This is why I am convinced the people making these decisions actually have no idea what Disney theme parks are supposed to be, what they are supposed to do, and how the customers are supposed to experience them.

Theme park executives behind these smartphone strategies are anything but smart. They're idiots.
 
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Smooch

Well-Known Member
Someone must have told them they have to do this to make more money, or cut labor costs. Or both.

But apparently there is no one high enough up the food chain that could say "Uh, guys, I think we've gone overboard here. Let's dial it back down. These people are supposed to be on vacation."

I swear, if I see one more QR code some cheap-*** restaurant wants me to scan instead of handing me a proper menu, I'm going to lose it. 👿
I don't really have a problem with QR codes at restaurants honestly, it's a little annoying but it has worked fine for me any time I have gone out to eat since the pandemic. I haven't asked if any of them would give me a physical menu but I'm assuming they would since I saw stacks of them at the host stands when entering, I think it's good to have options of digital or physical. The problem is Disney does not give the choice, they force you to do everything digitally now and lock out the ability to even buy food if you don't use a phone. I'm extremely curious to see if / when they do walk these digital requirements back finally, they can still say it's for the pandemic as of now but I'm curious how long into the future it'll be before it becomes clear they are too lazy to put back the systems they had in place that were a much easier process.
 

Smooch

Well-Known Member
I bought a new car recently that has a pad in the console where the phone charges automatically.

It changed my life. 😂
I upgraded a few months ago from my 06 CR-V I've driven since I got my license to a nice lightly used 2017 Audi A4 with CarPlay. I could not charge my phone and listen to music off my phone in my old car, so I would drain the battery the whole time I'm driving, especially when using directions, it was miserable. Upgrading to a car that I can plug in my phone to charge and see my music / directions on a screen that isn't my phone was a huge quality of life update that I haven't stopped appreciate after dealing with my old car's situation for so long.
 

Smooch

Well-Known Member
Their over-reliance on phones is another reason I might never set foot in a Disney park again. I can stare at a phone screen at home. Vacations are for relaxing and appreciating the sights and sounds around you.
This comment reminds me of Disney adding so many "video game" rides to the parks. Having TSMM, Spider-Man, and MF:SR don't interest me, if I wanted to play a video game I would stay home and save my time and money and play an actual game. I want to go to the parks for the atmosphere, the actual rides with physical sets, the food, the entertainment, etc. I remember in The Imagineering Story they talked about how they have to compete with the video game systems people have at home when talking about developing MF:SR and I think that design philosophy is so flawed. Sorry for the off topic rant but your comment really reminded me of that line in the show.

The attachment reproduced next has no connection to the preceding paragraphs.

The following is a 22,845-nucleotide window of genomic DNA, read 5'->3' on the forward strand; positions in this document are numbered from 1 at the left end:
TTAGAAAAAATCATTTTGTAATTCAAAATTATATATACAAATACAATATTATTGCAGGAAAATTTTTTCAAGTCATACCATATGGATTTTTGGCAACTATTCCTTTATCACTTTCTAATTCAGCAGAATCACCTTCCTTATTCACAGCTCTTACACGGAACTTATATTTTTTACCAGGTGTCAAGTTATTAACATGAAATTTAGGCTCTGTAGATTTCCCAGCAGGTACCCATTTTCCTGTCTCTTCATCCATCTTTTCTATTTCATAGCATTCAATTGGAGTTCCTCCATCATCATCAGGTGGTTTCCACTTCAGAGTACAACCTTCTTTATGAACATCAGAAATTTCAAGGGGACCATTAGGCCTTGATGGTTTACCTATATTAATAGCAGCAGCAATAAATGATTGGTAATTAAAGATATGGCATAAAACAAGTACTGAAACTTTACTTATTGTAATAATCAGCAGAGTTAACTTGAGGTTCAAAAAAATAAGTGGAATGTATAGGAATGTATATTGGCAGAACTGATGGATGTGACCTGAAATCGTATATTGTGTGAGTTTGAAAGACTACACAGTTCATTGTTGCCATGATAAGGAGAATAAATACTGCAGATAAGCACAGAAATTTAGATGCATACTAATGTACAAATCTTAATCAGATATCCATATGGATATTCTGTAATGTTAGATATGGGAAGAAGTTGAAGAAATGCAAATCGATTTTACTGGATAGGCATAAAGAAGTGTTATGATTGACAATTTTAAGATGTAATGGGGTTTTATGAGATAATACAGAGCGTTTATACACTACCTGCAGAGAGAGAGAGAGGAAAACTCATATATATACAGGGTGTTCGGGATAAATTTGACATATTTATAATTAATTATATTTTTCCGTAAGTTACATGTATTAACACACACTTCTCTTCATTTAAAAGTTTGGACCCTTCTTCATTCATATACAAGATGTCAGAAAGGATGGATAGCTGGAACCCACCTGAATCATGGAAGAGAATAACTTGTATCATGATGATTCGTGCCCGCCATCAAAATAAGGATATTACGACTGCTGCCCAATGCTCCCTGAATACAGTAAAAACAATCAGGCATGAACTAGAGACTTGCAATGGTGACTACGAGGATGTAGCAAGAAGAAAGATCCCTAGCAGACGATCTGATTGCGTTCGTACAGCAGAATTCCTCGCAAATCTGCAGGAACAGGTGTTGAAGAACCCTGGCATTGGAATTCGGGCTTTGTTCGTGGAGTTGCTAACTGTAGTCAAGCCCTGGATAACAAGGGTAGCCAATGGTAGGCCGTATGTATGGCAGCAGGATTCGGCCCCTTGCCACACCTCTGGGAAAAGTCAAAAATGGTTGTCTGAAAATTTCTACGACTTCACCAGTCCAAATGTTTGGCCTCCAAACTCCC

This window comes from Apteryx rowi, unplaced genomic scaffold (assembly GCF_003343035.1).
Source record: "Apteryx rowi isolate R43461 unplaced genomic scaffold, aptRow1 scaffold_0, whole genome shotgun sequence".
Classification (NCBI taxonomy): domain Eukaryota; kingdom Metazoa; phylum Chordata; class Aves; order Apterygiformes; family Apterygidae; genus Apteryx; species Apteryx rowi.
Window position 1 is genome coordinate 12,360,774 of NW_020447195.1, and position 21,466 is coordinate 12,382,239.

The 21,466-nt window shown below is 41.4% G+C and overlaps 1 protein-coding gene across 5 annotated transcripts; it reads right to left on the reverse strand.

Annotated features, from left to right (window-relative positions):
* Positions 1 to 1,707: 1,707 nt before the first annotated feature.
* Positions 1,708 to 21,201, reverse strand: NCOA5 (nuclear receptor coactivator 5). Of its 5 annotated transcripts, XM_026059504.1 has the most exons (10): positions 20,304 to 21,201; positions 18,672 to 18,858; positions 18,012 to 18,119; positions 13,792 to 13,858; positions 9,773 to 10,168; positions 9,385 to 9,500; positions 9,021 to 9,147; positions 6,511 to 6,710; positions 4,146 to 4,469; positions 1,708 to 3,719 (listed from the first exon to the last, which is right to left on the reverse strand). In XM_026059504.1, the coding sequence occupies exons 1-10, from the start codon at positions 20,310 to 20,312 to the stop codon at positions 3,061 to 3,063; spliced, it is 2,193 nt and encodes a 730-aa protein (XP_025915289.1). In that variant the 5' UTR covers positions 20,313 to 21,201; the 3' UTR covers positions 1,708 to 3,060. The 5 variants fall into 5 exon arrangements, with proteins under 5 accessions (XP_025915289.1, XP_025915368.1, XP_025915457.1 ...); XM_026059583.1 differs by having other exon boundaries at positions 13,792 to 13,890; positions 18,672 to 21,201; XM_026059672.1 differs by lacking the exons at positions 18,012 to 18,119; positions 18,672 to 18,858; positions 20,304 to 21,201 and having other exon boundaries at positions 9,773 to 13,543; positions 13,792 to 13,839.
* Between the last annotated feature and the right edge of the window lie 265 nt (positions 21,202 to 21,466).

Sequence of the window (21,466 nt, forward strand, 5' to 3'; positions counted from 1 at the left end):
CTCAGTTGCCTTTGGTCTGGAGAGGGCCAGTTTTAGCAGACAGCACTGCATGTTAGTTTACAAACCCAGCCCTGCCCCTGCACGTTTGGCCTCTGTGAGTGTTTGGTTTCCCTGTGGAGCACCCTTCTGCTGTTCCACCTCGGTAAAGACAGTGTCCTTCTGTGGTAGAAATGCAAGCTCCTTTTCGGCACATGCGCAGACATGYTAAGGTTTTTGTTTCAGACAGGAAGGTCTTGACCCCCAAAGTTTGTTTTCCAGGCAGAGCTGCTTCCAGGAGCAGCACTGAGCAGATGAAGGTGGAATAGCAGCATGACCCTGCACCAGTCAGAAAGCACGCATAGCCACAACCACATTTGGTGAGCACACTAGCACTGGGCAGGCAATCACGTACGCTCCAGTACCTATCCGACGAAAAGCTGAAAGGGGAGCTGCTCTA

TP2000

Well-Known Member
I upgraded a few months ago from my 06 CR-V I've driven since I got my license to a nice lightly used 2017 Audi A4 with CarPlay.

Good for you for going with lightly used! That's one of the smartest buys a person can make; by having someone else pay most of the depreciation up front, then you take over for the next five years and 150,000 miles at a much cheaper price. Cars last much, much longer than they used to, so buying a car with 50,000 miles already on it is no big deal.

In my day, you were lucky if a car made it to 100,000 miles after a few years of 3,000 mile oil changes, 24,000 mile spark plug changes, valve jobs, timing adjustments, chassis lubrication, brake pads, fuel filters, transmission services, master cylinder flush n' fill, etc.

Everything there, except the oil changes that are now at 10,000 miles or more, have been either eliminated or extended out to once every 50,000 to 75,000 miles. It really is incredible.

I could not charge my phone and listen to music off my phone in my old car, so I would drain the battery the whole time I'm driving, especially when using directions, it was miserable. Upgrading to a car that I can plug in my phone to charge and see my music / directions on a screen that isn't my phone was a huge quality of life update that I haven't stopped appreciate after dealing with my old car's situation for so long.

Even though I just said what I did above, there's nothing quite like a new (or newer) car to improve one's life. Technology really is incredible, isn't it? :D

But... when I'm at Disneyland I don't want to waste time staring at my phone and scanning QR codes because they're too cheap to hand me a menu! There's a limit here, and Disney theme parks have passed that limit.